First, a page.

The interchangeable-lens camera has been an ever shrinking device from full-frame monsters, APS-C sensors to the miniature Micro Four Thirds (MFT) system cameras. Now, Olympus is introducing its smallest camera yet: the Olympus Air A01.
The new pocket shooter is a lens camera much in the same spirit as the Sony QX1 ($399, £250, about AU$520) in that they both rely almost entirely on a smartphone to operate.
It comes outfitted with a 16 megapixel, MFT sensor and a lens mount that will work readily with both Olympus and Panasonic glass. As for the camera screen, you’ll have to supply that on your own with an iOS or Android smartphone.
On top of using your phone to see your photos, an accompanying OA.Central app will turn your smartphone into a central hub for everything from composing your shot to editing and ultimately sharing images.
If you’ve seen Olympus’s earlier Open Platform camera, then the Air should look somewhat familiar. Since the camera company initially announced its plans to build a new camera platform, the Air has seen some significant refinements. For starters, rather than looking like an oversized and boxy GoPro, the new Air is a perfect cylinder.
It’s also incredibly small, making it perfectly pocketable. Measuring in at 57.1 x 57.1 x 43.6mm (W x D x H) it’s compact even compared to the larger 74 x 69.5 x 52.5mm (W x D x H) Sony QX1. In fact, the lens camera is just about the same size as the Olympus 17mm, f1.8 lens.
What’s more, while the Sony lens camera has weird outcrops protruding from its cylindrical body, the Air is perfectly smooth on all sides. The Air is also a fair bit lighter, weighing in at only 147g compared to the 216g QX1.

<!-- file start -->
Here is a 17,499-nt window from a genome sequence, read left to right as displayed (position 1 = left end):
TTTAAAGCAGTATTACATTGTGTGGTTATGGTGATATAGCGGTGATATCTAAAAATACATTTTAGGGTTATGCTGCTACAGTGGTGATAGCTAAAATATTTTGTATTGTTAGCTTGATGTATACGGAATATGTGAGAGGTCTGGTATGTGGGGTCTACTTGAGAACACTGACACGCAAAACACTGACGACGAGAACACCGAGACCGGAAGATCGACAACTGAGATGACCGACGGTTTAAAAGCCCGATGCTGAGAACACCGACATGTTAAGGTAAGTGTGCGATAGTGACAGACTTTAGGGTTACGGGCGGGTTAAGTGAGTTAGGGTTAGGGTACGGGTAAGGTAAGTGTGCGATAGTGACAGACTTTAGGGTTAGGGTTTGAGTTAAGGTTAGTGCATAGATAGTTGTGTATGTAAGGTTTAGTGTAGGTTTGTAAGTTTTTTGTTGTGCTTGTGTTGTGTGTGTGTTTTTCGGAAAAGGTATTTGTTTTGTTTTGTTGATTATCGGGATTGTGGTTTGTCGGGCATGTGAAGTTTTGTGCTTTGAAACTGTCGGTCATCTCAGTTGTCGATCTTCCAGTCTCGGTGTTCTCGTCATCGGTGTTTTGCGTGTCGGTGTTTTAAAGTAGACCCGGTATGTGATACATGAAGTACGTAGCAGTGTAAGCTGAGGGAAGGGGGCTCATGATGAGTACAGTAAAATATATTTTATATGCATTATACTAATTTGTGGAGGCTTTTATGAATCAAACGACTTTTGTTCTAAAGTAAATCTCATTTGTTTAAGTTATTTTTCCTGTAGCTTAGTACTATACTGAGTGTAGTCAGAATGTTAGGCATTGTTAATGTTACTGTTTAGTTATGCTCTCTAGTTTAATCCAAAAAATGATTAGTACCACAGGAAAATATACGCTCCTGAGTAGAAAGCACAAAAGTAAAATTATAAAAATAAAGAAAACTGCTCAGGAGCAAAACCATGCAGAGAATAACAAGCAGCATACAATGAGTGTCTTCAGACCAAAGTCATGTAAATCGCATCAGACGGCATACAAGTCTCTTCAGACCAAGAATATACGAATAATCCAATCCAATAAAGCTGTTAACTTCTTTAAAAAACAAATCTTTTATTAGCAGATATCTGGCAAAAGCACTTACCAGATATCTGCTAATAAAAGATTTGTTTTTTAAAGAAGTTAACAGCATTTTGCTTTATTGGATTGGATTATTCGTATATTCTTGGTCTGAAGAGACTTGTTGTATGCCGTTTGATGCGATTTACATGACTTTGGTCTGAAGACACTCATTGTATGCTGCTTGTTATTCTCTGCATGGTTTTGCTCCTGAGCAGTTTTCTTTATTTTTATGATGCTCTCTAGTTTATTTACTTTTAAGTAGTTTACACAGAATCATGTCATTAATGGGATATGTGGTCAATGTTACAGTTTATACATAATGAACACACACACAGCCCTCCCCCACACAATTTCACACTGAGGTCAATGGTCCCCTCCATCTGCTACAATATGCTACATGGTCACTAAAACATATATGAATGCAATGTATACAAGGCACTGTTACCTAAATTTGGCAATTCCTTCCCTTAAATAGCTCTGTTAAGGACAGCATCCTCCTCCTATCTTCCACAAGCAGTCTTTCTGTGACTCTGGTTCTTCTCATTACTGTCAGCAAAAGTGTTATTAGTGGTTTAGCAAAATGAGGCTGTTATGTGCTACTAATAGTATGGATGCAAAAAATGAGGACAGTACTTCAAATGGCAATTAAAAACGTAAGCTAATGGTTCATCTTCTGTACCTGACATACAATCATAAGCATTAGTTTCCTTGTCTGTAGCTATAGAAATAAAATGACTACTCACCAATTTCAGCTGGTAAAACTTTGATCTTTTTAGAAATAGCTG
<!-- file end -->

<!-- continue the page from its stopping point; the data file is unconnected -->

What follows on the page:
Externally, there aren’t many controls on the Olympus Air. Up top, there’s a massive shutter button, which makes it easier to trigger the camera no matter how you’re holding it. Just below that, you’ll also find a small power button, and that’s really all there is for controls.
Instead of flicking dials and switches on the camera itself, you’ll spend the majority of your time in the Olympus Air smartphone app, tweaking exposure settings and setting up the shot. Thankfully, pairing a phone to the Air is a sinch through NFC or scanning the QR code printed on the device’s rear cover.
The Olympus Air comes with a mount for your smartphone to make it one whole, albeit makeshift, camera. Unlike the Sony QX1, the mount does not hold mobile devices flush with the back of the lens camera. Instead, the Air grips smartphones at an angle, making it easier to take photos from overhead or below eye level. Users can also rotate the smartphone mount unlike the Sony QX1.
A whole new world of possibilities
Despite the small size of the camera, the Air can take some truly gorgeous photos. Olympus has equipped its first lens camera with the same MFT sensor taken from the OM-D E-M10. The Air also inherits the E-M10’s 81 contrast autofocus points – the sensor detects different colors and levels of brightness automatically – and TruePic VII processing engine.
One thing that has been upgraded is the burst rate, which has been increased to 10 frames per second, thanks to the Air’s electronic shutter.
Compared to just about any smartphone camera, the Air resolves more detail, fuller colors, better shadows and general better dynamic range. That’s not to say you’ll be using this lens camera in a studio environment.